For Juan Rulfo’s centenary last year, Dallas-based Deep Vellum Publishing released Douglas Weatherford’s translation of The Golden Cockerel and Other Writings. Consisting of previously untranslated works, it includes Rulfo’s second novel The Golden Cockerel with shorter pieces that were not included in The Plain in Flames, Rulfo’s groundbreaking collection of short stories. For its Days of the Dead production, Teatro Dallas’ Cora Cardona directed “Anacleto Morones,” adapted for the stage from Rulfo’s short story by Dallas writer Anyika McMillan-Herod. During the show’s run, an ofrenda to Rulfo was exhibited in the theater lobby. Considering that most days Dallas feels like a literary backwater, what these organizations and artists put together to celebrate Juan Rulfo was nevertheless impressive.
And so months later, the date May 16th came and went—the day to celebrate one hundred one years of Juan Nepomuceno Carlos Pérez Rulfo Vizcaíno. By commemorating the Mexican writer’s birth in 1917, we seem to be saying that the potential for his work, what he is known and revered for around the world, was inherent, albeit in some kind of larval state, in the person at birth. We pay no attention to the fact that he wouldn’t become Juan Rulfo the writer until he was thirty-six years old, or that he would almost immediately, within a couple of years, stop writing literature altogether. When he died January 7, 1986, at the age of sixty-eight, he left only three short books: El llano en llamas (The Plain in Flames, 1953), Pedro Páramo (1955), and El gallo de oro y otros textos para cine (The Golden Cockerel and Other Texts for the Cinema, 1980).
Rulfo’s literary legacy in English suffers from ambivalence
Rulfo’s literary legacy in English suffers from ambivalence. He is credited, perhaps mistakenly, for inventing the Latin American strain of magical realism despite the fact that Jorge Luis Borges was born eighteen years before him and Alejo Carpentier had begun developing his theory of lo real maravilloso in 1949. But though he most certainly was one of the genre’s co-creators, the anthology Magical Realist Fiction, a required text for classes taught by Wendy Faris, one of the leading American scholars of magical realism, glaringly omits Rulfo. Nor is he even mentioned in passing in Magic(al) Realism, an introductory guide to literary criticism of the genre.
The criticism that does exist in English is insufficient and defective. It offers little insight into Rulfo’s work. No one bothers to examine, for example, one of the most obvious traits of Rulfo’s writings, which is not so much that there is an ongoing life after death but that this ongoing postmortem “life,” too, is blighted by the specter of another death. His characters not only continue to live beyond the grave but they also crumble, decay, and perish again (and again). Disney/Pixar apparently did take notice, however, by building the plot of its award-winning 2017 animated film Coco around this structure of the afterlife. Apart from this death-after-death framework, there is no mention of Rulfo in the film.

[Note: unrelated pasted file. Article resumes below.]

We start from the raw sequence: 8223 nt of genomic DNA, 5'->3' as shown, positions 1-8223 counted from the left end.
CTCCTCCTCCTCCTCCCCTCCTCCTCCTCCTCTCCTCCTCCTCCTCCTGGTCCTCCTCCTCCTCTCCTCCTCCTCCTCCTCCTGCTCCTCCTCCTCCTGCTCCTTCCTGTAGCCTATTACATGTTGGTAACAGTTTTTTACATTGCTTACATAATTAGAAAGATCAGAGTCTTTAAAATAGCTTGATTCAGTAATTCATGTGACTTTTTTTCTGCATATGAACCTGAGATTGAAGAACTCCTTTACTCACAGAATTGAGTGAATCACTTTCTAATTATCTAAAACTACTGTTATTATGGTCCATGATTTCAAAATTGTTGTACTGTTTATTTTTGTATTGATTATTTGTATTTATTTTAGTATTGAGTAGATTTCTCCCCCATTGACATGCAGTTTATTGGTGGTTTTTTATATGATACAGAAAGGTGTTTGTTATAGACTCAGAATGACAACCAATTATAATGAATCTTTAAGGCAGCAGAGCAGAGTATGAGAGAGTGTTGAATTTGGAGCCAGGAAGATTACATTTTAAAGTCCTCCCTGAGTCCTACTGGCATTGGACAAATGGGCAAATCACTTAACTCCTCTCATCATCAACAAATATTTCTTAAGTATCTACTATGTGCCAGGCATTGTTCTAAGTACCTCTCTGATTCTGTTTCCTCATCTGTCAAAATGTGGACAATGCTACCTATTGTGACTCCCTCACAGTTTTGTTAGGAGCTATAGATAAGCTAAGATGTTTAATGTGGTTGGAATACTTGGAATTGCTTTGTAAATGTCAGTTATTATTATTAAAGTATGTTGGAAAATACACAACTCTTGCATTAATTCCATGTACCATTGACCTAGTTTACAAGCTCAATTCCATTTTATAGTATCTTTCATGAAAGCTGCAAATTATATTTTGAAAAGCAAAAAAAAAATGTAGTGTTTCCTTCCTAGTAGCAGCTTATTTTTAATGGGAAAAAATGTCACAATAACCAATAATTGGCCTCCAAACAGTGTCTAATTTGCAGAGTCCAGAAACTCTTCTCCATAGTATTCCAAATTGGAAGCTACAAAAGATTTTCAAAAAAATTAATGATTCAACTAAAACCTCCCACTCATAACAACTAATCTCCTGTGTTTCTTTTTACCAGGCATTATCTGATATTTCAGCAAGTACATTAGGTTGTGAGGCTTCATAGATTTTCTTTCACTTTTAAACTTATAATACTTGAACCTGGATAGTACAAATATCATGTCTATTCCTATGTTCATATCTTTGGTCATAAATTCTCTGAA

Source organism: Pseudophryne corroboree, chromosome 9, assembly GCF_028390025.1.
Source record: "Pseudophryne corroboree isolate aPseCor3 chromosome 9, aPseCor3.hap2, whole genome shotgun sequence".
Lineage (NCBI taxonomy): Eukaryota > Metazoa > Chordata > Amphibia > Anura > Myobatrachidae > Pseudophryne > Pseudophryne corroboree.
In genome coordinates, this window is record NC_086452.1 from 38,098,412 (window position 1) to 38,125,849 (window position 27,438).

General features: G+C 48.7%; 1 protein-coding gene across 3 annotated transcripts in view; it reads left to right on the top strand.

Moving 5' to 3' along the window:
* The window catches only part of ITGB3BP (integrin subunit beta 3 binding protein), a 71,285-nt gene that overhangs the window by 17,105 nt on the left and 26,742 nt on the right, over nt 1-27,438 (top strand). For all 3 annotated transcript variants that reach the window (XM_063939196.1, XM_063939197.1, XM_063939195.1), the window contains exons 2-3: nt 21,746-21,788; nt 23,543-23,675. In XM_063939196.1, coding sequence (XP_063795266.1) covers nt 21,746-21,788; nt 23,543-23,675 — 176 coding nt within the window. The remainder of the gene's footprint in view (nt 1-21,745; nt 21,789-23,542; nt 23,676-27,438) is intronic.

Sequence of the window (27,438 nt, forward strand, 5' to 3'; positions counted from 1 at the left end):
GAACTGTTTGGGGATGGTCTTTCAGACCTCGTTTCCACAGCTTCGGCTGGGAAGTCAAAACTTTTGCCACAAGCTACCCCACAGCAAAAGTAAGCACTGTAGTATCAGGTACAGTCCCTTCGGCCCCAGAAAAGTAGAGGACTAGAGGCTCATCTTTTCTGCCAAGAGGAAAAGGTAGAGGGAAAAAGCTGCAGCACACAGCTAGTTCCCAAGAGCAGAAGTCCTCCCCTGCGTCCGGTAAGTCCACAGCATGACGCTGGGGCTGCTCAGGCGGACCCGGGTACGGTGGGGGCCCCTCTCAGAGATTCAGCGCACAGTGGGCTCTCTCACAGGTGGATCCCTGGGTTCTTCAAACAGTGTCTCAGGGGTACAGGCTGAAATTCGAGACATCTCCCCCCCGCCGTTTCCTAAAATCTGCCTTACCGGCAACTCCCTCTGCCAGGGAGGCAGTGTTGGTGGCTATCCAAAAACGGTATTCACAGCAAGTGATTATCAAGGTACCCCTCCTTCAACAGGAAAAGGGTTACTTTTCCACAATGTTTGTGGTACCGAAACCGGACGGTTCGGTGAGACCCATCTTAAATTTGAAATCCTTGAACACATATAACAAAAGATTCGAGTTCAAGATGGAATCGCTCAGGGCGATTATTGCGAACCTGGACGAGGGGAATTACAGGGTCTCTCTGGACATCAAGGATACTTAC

In the Spanish-speaking world, Rulfo’s presence is inescapable in spite of the fact that the Mexico that Rulfo wrote about no longer exists. His stories from half a century ago were at that time already elegies for the landscape and rural ways of being that have long since been abandoned. In the ensuing years, the villages he wrote about have become ghost towns many times over. The books that survive now find themselves in a precarious purgatory that Juan Preciado, Pedro Páramo’s son and one of the principal characters of that book, knew all too well: how to live beyond one’s own death and yet remain alive long enough in that death to complete one’s quest.
Rulfo economized language to allow the landscape space enough to exist as language. He refused the baroque tendency to fill in negative space with verbiage and explanation. The expanse of Mexico, its arroyos, deserts, and mountains, serve as the subtext to his writings without ever congealing into pastoral pastiche. He taught Mexican—and not only Mexican— writers how to write. How difficult to imagine Carmen Boullosa and Yuri Herrera, among many others, without his tutelage of restrained narrative, of dialect inflected by geography.
The particularities of his writing (the aftermath of the Mexican Revolution, the Jaliscan terrain) exceed their discrete, distinct borders, thereby offering an abiding deathlessness for Rulfo’s works by allowing something transcendent and universal to show itself. Still today, you can pick up one of his books and immediately become immersed in its environment, its totality of terseness. As long as we have his literary heirs and a cluster of artists and organizations (even in seemingly far-flung Dallas) devoted to honoring him, Juan Rulfo will continue to live on, almost in spite of his somewhat ambivalent legacy.
Frank Garrett is a writer and translator. He has a PhD in philosophy and literary theory from the University of Texas at Dallas. He trained as a translator at UTD's Center for Translation Studies and at Philipps-Universität Marburg after earning advanced certification in Polish philology from the Catholic University of Lublin. His work appears in 3:AM Magazine, Black Sun Lit, Minor Literature[s], Spurl Editions, and Transitions Online. Outpost19 published his translation of Robert Rient's bestselling memoir Witness in 2016. He is a Contributing Theater Writer for TheaterJones; and he blogs at mycrashcourse.net and tweets from @limmoraliste. Frank lives in Dallas with his husband.